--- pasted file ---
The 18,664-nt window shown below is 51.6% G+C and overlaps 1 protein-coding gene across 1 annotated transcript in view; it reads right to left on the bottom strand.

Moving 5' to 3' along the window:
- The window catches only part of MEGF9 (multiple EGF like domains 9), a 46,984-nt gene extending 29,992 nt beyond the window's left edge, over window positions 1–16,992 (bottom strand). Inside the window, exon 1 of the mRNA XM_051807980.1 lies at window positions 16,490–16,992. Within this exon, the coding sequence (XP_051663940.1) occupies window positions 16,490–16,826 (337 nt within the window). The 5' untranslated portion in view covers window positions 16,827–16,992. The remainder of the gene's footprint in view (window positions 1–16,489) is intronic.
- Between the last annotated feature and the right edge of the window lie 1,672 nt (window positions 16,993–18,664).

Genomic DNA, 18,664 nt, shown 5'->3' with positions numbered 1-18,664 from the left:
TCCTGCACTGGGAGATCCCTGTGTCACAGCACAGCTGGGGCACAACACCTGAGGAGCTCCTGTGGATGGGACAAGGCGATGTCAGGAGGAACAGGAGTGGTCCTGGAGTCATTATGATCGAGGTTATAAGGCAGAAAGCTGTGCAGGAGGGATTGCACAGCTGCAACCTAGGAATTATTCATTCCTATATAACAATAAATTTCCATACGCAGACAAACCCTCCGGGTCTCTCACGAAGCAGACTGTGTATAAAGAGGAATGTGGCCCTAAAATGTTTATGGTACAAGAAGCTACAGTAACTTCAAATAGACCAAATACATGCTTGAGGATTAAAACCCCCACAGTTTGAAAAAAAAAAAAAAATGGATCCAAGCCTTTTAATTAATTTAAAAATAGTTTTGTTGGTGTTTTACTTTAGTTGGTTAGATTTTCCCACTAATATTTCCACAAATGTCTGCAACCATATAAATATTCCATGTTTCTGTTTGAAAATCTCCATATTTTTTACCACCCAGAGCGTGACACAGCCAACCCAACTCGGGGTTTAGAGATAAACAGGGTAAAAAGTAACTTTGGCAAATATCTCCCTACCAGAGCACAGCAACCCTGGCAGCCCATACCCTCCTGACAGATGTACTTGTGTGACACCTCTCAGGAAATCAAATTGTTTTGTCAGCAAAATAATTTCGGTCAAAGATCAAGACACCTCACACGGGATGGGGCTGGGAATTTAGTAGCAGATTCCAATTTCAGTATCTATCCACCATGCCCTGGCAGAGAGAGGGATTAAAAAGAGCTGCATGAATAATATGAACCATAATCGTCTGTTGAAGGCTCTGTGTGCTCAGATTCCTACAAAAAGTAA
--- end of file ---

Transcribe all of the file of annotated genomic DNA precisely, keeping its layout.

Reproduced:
The 18,664-nt window shown below is 51.6% G+C and overlaps 1 protein-coding gene across 1 annotated transcript in view; it reads right to left on the bottom strand.

Moving 5' to 3' along the window:
- The window catches only part of MEGF9 (multiple EGF like domains 9), a 46,984-nt gene extending 29,992 nt beyond the window's left edge, over window positions 1–16,992 (bottom strand). Inside the window, exon 1 of the mRNA XM_051807980.1 lies at window positions 16,490–16,992. Within this exon, the coding sequence (XP_051663940.1) occupies window positions 16,490–16,826 (337 nt within the window). The 5' untranslated portion in view covers window positions 16,827–16,992. The remainder of the gene's footprint in view (window positions 1–16,489) is intronic.
- Between the last annotated feature and the right edge of the window lie 1,672 nt (window positions 16,993–18,664).

Genomic DNA, 18,664 nt, shown 5'->3' with positions numbered 1-18,664 from the left:
TCCTGCACTGGGAGATCCCTGTGTCACAGCACAGCTGGGGCACAACACCTGAGGAGCTCCTGTGGATGGGACAAGGCGATGTCAGGAGGAACAGGAGTGGTCCTGGAGTCATTATGATCGAGGTTATAAGGCAGAAAGCTGTGCAGGAGGGATTGCACAGCTGCAACCTAGGAATTATTCATTCCTATATAACAATAAATTTCCATACGCAGACAAACCCTCCGGGTCTCTCACGAAGCAGACTGTGTATAAAGAGGAATGTGGCCCTAAAATGTTTATGGTACAAGAAGCTACAGTAACTTCAAATAGACCAAATACATGCTTGAGGATTAAAACCCCCACAGTTTGAAAAAAAAAAAAAAATGGATCCAAGCCTTTTAATTAATTTAAAAATAGTTTTGTTGGTGTTTTACTTTAGTTGGTTAGATTTTCCCACTAATATTTCCACAAATGTCTGCAACCATATAAATATTCCATGTTTCTGTTTGAAAATCTCCATATTTTTTACCACCCAGAGCGTGACACAGCCAACCCAACTCGGGGTTTAGAGATAAACAGGGTAAAAAGTAACTTTGGCAAATATCTCCCTACCAGAGCACAGCAACCCTGGCAGCCCATACCCTCCTGACAGATGTACTTGTGTGACACCTCTCAGGAAATCAAATTGTTTTGTCAGCAAAATAATTTCGGTCAAAGATCAAGACACCTCACACGGGATGGGGCTGGGAATTTAGTAGCAGATTCCAATTTCAGTATCTATCCACCATGCCCTGGCAGAGAGAGGGATTAAAAAGAGCTGCATGAATAATATGAACCATAATCGTCTGTTGAAGGCTCTGTGTGCTCAGATTCCTACAAAAAGTAA